The strange case of Dr Robert and Mr Abela

It is indeed ‘a strange case’ to have two such totally antithetical human beings rolled up into one Prime Minister: a post that now appears split between ‘Dr Robert’ – who for the moment seems genuinely concerned with reconciling the differences that we all know exist – and ‘Mr Abela’: who gave the Labour audience precisely wanted it wanted to hear, for as long as it took to get elected…

At first, I thought Chris Fearne was merely throwing a strop.

Not attending Robert Abela’s inaugural speech as Labour Party leader; conspicuously absent at his swearing-in ceremony as Prime Minister; sending his driver to pick up his belongings at the Health Ministry… only to later (somewhat grudgingly) accept to remain part of Robert Abela’s Cabinet… it all looked to me like a classic – albeit understandable – case of ‘bad-losership’.

But after a week of witnessing the new Prime Minister in action, I’m beginning to see things from Fearne’s point of view.

For one thing, Robert Abela seems hell-bent on setting a new world record for the sheer number of U-turns a prime minister can possibly make in his first seven days in office.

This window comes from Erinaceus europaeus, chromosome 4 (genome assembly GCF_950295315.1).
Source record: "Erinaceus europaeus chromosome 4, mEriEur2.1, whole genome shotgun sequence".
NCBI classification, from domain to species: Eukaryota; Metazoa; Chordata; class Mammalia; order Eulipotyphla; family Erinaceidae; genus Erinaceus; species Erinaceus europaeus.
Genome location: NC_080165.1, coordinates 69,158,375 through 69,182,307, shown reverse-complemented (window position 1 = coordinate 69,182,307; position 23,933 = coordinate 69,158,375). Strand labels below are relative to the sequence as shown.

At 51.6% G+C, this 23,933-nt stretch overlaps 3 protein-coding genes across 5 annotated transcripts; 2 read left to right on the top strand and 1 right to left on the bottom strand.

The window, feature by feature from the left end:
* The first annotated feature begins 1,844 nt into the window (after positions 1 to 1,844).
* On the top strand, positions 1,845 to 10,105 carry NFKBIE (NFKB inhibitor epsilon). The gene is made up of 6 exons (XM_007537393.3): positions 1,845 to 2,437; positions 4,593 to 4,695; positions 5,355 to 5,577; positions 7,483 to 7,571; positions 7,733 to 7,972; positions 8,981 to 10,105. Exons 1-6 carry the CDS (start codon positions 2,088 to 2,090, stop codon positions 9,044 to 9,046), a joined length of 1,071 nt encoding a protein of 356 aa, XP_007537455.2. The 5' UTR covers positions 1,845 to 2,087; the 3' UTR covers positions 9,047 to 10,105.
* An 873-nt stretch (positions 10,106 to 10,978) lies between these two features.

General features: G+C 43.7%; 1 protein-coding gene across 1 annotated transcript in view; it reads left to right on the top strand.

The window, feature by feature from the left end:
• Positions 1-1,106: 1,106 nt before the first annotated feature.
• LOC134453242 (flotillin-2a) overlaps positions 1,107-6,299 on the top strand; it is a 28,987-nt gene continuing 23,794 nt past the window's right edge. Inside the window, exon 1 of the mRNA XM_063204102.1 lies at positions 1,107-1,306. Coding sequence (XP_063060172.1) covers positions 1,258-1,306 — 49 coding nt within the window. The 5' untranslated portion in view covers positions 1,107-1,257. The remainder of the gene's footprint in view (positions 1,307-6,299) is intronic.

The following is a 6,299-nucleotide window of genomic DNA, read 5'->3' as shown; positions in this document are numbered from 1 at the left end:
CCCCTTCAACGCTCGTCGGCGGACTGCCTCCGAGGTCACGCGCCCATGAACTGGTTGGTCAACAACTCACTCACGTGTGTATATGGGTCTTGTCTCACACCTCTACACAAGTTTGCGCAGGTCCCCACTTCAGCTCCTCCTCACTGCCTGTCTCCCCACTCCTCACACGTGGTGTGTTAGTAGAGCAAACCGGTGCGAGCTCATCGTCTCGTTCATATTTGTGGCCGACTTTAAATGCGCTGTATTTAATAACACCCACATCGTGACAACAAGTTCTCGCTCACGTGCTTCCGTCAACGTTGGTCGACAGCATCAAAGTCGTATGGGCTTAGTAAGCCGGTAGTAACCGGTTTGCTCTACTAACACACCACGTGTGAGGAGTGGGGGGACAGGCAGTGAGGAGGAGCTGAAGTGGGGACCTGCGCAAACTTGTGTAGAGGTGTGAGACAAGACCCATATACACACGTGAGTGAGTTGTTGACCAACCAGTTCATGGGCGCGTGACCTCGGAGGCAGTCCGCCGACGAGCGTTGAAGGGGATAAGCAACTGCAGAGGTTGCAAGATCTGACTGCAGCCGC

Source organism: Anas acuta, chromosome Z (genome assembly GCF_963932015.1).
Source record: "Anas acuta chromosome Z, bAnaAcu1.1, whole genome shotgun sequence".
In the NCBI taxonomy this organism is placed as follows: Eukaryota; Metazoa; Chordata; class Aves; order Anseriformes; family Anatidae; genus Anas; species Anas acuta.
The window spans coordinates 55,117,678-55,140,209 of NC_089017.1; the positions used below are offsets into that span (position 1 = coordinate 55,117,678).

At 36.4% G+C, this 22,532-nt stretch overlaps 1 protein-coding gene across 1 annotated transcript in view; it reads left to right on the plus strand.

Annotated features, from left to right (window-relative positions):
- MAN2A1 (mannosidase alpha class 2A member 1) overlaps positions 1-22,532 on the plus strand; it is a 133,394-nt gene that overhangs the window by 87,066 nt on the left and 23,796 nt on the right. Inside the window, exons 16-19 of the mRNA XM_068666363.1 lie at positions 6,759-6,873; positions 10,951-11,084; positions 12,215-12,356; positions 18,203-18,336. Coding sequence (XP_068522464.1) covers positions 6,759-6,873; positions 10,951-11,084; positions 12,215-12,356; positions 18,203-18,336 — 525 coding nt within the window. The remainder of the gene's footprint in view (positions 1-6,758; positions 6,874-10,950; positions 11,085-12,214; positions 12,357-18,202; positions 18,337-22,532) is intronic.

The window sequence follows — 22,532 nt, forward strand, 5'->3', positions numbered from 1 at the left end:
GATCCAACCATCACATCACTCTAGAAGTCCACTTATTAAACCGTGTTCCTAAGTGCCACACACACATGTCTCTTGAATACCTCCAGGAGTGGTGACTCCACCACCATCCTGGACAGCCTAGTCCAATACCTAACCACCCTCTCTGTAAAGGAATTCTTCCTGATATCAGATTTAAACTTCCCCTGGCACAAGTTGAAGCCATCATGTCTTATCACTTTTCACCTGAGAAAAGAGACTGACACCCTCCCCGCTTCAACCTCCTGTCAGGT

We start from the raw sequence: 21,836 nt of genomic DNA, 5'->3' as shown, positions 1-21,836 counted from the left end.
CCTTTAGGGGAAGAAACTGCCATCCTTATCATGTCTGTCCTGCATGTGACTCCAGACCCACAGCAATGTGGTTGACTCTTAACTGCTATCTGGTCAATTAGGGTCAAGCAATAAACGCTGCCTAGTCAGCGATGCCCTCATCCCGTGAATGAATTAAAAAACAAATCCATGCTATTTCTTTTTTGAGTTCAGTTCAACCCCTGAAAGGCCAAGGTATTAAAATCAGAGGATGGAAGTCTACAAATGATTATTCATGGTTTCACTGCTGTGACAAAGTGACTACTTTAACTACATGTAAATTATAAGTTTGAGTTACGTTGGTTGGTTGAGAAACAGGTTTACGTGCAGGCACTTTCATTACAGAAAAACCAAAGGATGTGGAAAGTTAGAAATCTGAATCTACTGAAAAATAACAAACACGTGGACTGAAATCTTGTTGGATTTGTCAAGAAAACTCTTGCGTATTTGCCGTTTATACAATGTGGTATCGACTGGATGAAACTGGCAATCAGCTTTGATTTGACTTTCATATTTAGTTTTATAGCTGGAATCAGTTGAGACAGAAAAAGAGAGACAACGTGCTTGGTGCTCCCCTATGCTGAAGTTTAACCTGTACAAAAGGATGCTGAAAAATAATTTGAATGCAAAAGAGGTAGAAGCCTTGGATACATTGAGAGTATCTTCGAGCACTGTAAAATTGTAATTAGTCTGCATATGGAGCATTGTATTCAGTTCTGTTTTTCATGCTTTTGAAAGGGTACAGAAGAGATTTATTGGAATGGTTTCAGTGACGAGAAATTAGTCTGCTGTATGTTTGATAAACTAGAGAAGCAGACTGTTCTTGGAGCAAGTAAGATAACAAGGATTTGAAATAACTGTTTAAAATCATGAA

Let’s go over a few of them. Before the election, Robert Abela told us that he saw no need for a Cabinet reshuffle. Three days later, he announced a major shake-up to his team of ministers: replacing three old faces with new ones, promoting junior ministers to strategically sensitive portfolios… and above all, pandering to previous criticism by not appointing Chris Cardona – or even talking to Konrad Mizzi, it seems – while moving Owen Bonnici out of the Justice Ministry.

Any more of a reshuffle than that, and we would be looking at a whole new deck of cards. And like some of Abela’s other public appointments – for instance, his chief-of-staff – the changes seem mainly geared towards appeasing critics of the previous administration (you know, the same critics he had side-lined and pooh-poohed until the day of the election).

Meanwhile, prior to last Sunday, Robert Abela had also said that the Venice Commission’s proposals should not be adopted “lock, stock and barrel”: adding that “there are proposals which do not make sense for our system… we have to pick and choose what to implement from it.”